Memory Research Unit (Kazumasa Z. Tanaka)

The Memory Research Unit aims to understand how memories are stored and used in the brain. For this purpose, we use mice. We train them so that they learn how to navigate to a specific location, how to obtain a reward, or how to avoid a threat in an environment. After training, we test their memory by inferring from changes in their behavior.

During the behavioral experiment, we record the activity of individual neurons in the brain. To this end, we use several techniques including in vivo electrophysiology (e.g. tetrode), Ca2+ imaging (e.g. miniature microscope), and/or immunohistochemical staining of neuronal activity markers (Immediate Early Genes, IEGs). Through these approaches, we examine information represented by ensembles of neurons in the brain areas of our interest.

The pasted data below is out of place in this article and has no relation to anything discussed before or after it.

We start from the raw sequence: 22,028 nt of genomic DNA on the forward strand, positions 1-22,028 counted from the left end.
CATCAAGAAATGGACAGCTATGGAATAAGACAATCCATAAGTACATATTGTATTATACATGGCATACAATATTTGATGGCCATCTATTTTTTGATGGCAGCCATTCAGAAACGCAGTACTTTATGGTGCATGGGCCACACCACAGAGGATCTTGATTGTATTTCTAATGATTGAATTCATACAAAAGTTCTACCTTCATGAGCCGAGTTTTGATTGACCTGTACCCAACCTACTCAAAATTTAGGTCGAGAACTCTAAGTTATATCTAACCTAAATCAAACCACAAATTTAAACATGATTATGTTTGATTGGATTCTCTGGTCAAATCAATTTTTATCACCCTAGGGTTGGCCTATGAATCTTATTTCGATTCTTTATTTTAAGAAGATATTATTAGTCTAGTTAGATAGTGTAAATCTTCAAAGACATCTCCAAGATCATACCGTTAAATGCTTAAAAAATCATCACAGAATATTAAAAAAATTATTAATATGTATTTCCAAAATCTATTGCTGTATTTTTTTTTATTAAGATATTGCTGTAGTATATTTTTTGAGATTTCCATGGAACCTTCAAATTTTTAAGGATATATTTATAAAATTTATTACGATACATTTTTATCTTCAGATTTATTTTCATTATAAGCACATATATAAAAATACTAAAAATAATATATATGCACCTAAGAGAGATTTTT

At the same time, we use genetic interventions to obtain mechanistic insights underlying memory or to gain more sophisticated access to a specific population of neurons. For example, we can label/access to a specific brain region, a specific cell type, and/or a neuronal ensemble engaged for a specific memory by using transgenic mouse lines. Using optogenetics or chemogenetics, we can manipulate their activity and test their contribution to memory or to a computation in the circuit. 

Combining these approaches, our unit aims to reveal the mechanism of memory.